“Sailor Brennan?” the man—not boy—asked flatly, his eyes raking me head to toe like I was a call girl he’d just opened his door for and discovered was not up to his standards.
I felt my body stiffening in defense and shook my head, ridding myself of the weird hold his looks had on me.
“Yeah.” I reared my head back so I could take more of him in, and also because I couldn’t tell if the need to head-butt him would arise. This guy was a complete stranger, after all. “Can I help you?”
“I’m Hunter Fitzpatrick.” He pointed at himself, his smirk a perfect, well-practiced half-moon with the right amount of teeth-to-dimple ratio.
I blinked at him, waiting for further explanation. “And…?” I frowned when it became obvious his statement was also meant to serve as some sort of clarification.
His eyes inched wider in surprise, but he soon arranged his features back into a flaccid expression and cleared his throat.
“Can we talk somewhere?”
“We are talking somewhere.” I took my AirPods out, dropping them into my front pocket. “Right here. And if you don’t tell me what it’s about, I’m afraid I’ll have to turn around, get into my car, and drive away.”
“I’m afraid I’ll have to block your way out of here, if you do that.” He dragged his fingers through his tresses, each golden hair submitting to the movement, like a gust of wind swiping a wheat field.
Spoiled brat. I stared at him with a mixture of irritation and confusion.
“Then,” I said carefully, “I’m afraid I’ll have to run you over. So let’s spare you the hospital visit and me the inconvenience. Can you tell me why you’re here? You’re getting me in trouble.”
“What the fuck?”
“My trainer thought you were a hookup or something.”
“JFC, back it up all the way.” He snorted a lewd laugh, actually abbreviating Jesus effing Christ. He shot another glance at my nonexistent breasts.
I wore a snug, long-sleeved shirt and yoga pants, paired with an old pair of sneakers I probably should have replaced three years ago. Despite my best efforts, I felt myself blushing at his dismissal. I knew what I looked like, and I wasn’t a perfect ten. I was scrawny, with red, tangled hair cascading all the way down to my butt, and a dusting of freckles everywhere the sun touched. On a scale of one to ten, I was a six on a generous day. Hunter was a perfect million.
“I wanted to run an idea by you.” He leaned a hip over the open trunk of my car.
Everything about him was lazy and indulgent. He was the opposite of my brother and dad. He loved himself and was hyperaware of his good looks. It turned me off.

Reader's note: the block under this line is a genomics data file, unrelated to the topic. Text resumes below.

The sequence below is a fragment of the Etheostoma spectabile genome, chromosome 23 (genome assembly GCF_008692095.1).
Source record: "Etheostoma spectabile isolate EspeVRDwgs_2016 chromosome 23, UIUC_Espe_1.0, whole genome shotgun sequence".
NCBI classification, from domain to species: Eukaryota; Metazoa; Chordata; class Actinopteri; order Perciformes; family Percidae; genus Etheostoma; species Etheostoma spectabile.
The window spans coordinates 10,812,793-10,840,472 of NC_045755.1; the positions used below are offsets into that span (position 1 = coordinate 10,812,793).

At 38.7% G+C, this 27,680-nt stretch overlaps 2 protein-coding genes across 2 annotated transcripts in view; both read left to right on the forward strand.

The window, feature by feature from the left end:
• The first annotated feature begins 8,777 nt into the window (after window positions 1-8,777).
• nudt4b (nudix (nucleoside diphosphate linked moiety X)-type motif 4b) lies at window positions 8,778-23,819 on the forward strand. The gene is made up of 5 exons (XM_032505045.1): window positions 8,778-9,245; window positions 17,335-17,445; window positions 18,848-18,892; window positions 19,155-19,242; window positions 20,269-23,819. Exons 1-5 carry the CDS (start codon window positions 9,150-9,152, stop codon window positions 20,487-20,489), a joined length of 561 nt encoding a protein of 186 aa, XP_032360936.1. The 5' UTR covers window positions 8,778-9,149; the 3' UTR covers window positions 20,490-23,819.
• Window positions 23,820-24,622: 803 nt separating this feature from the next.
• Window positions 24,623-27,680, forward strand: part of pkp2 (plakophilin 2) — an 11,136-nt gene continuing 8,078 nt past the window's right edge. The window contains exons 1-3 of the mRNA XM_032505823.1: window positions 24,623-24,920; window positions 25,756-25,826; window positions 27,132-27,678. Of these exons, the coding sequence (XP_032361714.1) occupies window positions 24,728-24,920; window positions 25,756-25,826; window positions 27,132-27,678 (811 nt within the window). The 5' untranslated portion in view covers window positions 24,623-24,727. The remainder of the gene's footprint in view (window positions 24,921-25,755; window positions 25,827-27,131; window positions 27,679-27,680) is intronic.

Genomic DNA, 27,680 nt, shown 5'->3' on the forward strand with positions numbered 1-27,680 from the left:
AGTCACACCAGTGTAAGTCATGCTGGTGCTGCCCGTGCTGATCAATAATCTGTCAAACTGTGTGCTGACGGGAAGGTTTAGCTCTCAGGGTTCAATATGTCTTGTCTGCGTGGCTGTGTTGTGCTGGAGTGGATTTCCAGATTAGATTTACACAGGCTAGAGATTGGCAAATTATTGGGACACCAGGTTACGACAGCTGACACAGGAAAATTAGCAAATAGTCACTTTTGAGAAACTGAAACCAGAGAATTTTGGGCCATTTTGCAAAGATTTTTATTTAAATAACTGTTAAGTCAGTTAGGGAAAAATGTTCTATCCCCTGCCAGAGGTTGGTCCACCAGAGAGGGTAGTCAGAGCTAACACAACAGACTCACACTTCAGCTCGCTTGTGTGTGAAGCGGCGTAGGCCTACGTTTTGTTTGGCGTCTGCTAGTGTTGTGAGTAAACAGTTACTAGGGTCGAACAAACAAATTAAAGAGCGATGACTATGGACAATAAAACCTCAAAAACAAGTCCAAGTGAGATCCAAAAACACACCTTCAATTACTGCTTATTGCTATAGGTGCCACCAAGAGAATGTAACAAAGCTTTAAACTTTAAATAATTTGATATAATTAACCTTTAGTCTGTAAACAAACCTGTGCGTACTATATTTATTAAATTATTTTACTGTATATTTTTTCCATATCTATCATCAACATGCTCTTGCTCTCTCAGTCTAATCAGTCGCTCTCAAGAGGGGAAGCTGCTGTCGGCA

Not that I was turned on in the first place.
“About?” I shifted from foot to foot. My nerves were tattered, frayed at the seams. Boys never spoke to me, and when they did, they didn’t look like him.
“You just said there is no us. And I’d like to reinforce that statement.” I yanked my car keys from my duffel bag, slammed the trunk shut, and rounded my car. He tailed me, his movements tiger-smooth, especially for a guy his size. He was very tall and very lean, and—most annoying of all—smelled very, very nice. A mixture of clean laundry, cinnamon, and corrupted male.
“Whoa, hold the phone. You really don’t have any idea who I am?” He touched my shoulder to stop me from entering the car as I opened the driver’s door.
I looked at his hand with an arched brow. He withdrew it immediately.
“No touching,” I said.
“’Kay. So? You don’t?” He searched my face, his brows leveling with his hairline.
I shook my head. “Not even the faintest clue. My condolences to your ego.”
“H-u-n-t-e-r F-i-t-z-p-a-t-r-i-c-k,” he drawled slowly, treating me no different than a first grader practicing her letters. “You know, of Royal Pipelines.”
“If this is a sexual innuendo, I am going to have to knee you in the balls,” I said matter-of-factly. I did not, however, feel half as calm as I pretended to be. His mere presence rattled something deep in my stomach, and I felt nauseous with excitement.
“Don’t objectify me, lady.” He ripped a VLTN beanie from the back pocket of his designer jeans, slapping it on his head and covering his eyes with a sulk.
That thing cost four hundred bucks. I knew because I’d gotten something similar for Belle’s birthday. But that was a joint gift where her sister, parents, and cousin had also chipped in. Who on Earth was this guy?